In this lecture, I will describe how a team of researchers from the Institute of Chemistry and the Institute of Statistical Science have recently teamed up together at Academia Sinica to obtain the cryo-EM structure at 2.5 Å of a methane oxidizer from a methanotrophic bacteria. This methane oxidizer, typically referred to as particulate methane monooxygenase (pMMO), converts methane into methanol selectively and efficiently under ambient conditions. Our high resolution cryo-EM structure of pMMO from Methylococcus capsulatus (Bath) offers the first glimpse of the catalytic machinery capable of performing this challenging chemistry, an important milestone in the field.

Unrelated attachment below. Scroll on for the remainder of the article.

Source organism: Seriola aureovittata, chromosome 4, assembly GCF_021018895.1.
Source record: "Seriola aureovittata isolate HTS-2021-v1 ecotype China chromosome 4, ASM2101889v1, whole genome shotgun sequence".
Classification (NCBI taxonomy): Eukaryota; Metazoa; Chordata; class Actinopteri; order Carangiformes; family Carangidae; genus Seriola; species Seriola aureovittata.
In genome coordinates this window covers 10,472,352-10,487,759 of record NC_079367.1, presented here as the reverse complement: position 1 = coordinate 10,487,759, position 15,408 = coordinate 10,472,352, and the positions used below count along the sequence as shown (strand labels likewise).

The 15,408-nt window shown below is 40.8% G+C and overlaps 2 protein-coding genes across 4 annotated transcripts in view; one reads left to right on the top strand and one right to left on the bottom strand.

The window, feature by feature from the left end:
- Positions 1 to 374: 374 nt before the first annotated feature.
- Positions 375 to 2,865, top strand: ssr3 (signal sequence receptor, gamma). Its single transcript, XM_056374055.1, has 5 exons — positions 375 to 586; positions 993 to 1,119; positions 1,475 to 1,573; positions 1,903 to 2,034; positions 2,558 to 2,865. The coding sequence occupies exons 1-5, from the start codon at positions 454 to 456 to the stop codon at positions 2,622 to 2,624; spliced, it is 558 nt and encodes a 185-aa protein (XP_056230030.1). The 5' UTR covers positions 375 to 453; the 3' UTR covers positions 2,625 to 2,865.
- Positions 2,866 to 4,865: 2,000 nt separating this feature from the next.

Methane is one of the major greenhouse gases. Although smaller amounts of methane gas are produced on planet Earth compared with carbon dioxide, methane is 33 times more detrimental molecule for molecule toward global warming and climate change. Presently, methane accounts for ca. 20 % of the global warming problem. The methane in the Earth’s atmosphere is almost entirely produced by biology involving methanogens that inhabit natural ecosystems, such as ocean sediments, wetlands, and animal digestion, along with a small contribution from thermogenic sources including volcanism, oil and gas production. Fortunately, the emission of methane produced from ecological systems is controlled by other microbes that metabolize methane as their sole source of carbon and energy. These methanotrophs convert substantial amounts of the methane produced by the methanogenic bacteria into methanol by the oxygen in air. Over the past several decades, scientists have purified and studied in depth the proteins responsible for this chemistry. Methane oxidation is extremely difficult to perform in the laboratory, but scientists have discovered the chemical principles governing how these enzymes work. Based on this fundamental knowledge, a catalyst has been recently developed capable of efficient and selective conversion of methane into methanol at room temperature. This catalyst has already been applied to liquefy natural gas into its product oxygenates with success. The outcomes are sufficiently promising that we have begun to consider scaling up the catalyst and integrating the technology platform with other technologies that we are also developing to enhance catalytic performance for the capture and collection of seeping natural gas from stationary sources as well as methane emissions from various human activities.